Behind Closed Doors (B. A. Paris)

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Everyone knows a couple like Jack and Grace: he has looks and wealth, she has charm and elegance. You’d like to get to know Grace better. But it’s difficult, because you realize Jack and Grace are never apart. Some might call this true love.

Picture this: a dinner party at their perfect home, the conversation and wine flowing. They appear to be in their element while entertaining. And Grace’s friends are eager to reciprocate with lunch the following week. Grace wants to go, but knows she never will. Her friends call—so why doesn’t Grace ever answer the phone? And how can she cook such elaborate meals but remain so slim?

And why are there bars on one of the bedroom windows?

The perfect marriage? Or the perfect lie?


Oh look. Another book I fell victim to because of HYPE. And oh look! Another book that is being compared to Gone Girl and The Girl on the Train…but alas! This one was better. Even with my three star rating it was way better. However, it’s very obvious this was the authors debut novel.

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I did semi-enjoy this book. I actually read it in about 6 hours. I just had really high expectations that just weren’t executed to my liking I guess you could say. I feel like all of the appeal and hype for this book lies in the action NOT the “suspense”. Because spoiler alert! There was no suspense.

You find out who the “villain” is within the first 10% of the book so that was kind of lame and it drained all of the suspense this book raved about or even hoped for. The writing was okay but what drove me nuts was the “past” and “present” POV’s. They were not even relevant to the structure of the story and I feel like the book could have all been told in “present” time. It was just sloppy, repetitive, and all over the place. Literally.

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I LOVED THE ENDING THOUGH. Esther totally pulled through and I just got goosebumps when I finished.

I really feel like this book is the definition of not really “enjoying” a book but still not being able to put it down. But I do feel like it would have been more suited for an over dramatic Lifetime movie with cheesy characters rather than a book.

I Let You Go (Clare Mackintosh)

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On a rainy afternoon, a mother’s life is shattered as her son slips from her grip and runs into the street . . .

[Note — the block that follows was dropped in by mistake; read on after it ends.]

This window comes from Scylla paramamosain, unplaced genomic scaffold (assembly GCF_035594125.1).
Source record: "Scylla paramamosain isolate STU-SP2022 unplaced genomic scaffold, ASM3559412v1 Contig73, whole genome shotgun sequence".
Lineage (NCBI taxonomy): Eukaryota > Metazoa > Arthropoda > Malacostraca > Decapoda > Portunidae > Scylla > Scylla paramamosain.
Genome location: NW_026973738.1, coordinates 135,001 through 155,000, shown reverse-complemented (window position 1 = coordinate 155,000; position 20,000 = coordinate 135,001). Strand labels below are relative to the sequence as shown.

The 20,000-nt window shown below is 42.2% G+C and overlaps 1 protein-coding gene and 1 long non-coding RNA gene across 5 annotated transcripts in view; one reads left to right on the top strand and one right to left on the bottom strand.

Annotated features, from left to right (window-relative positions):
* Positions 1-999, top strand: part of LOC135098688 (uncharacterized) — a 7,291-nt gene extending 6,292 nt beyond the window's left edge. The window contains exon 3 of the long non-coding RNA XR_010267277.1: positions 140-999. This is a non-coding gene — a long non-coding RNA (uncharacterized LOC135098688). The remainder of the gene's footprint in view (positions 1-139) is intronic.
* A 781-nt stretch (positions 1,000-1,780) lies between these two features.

I Let You Go follows Jenna Gray as she moves to a ramshackle cottage on the remote Welsh coast, trying to escape the memory of the car accident that plays again and again in her mind and desperate to heal from the loss of her child and the rest of her painful past.

At the same time, the novel tracks the pair of Bristol police investigators trying to get to the bottom of this hit-and-run. As they chase down one hopeless lead after another, they find themselves as drawn to each other as they are to the frustrating, twist-filled case before them.


It really sucks when you guess the “twist” after the book is highly known for the reader to never guess the it. When the book jacket even says “a twist you’ll never guess!” PLEASE….it’s the ultimate buzzkill when you DO guess it. But I will say, one twist caught me completely off guard and actually surprised me, which in turn bumped it up a star.

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Truth be told, the first 205 pages are nothing but torture. Painfully slow. Which in my opinion is no good way to start such a highly talked about book. Not to mention by the time I got to the end, I had mentally noted at least SIX plot holes (which is a pet peeve of mine).

So, multiple POV’s are really nice touches to stories when they actually have something to do with said story. The police officers POV in this book had NOTHING to do with any part of the story. I could have skipped every single chapter that pertained to him and I still could have followed the story with no problem at all.

Just say NO to filler chapters!!

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Also, just because it’s yet ANOTHER unreliable female narrator can we please stop comparing it to Gone Girl and The Girl on the Train? Please.

All in all, the writing was good and I finished the book.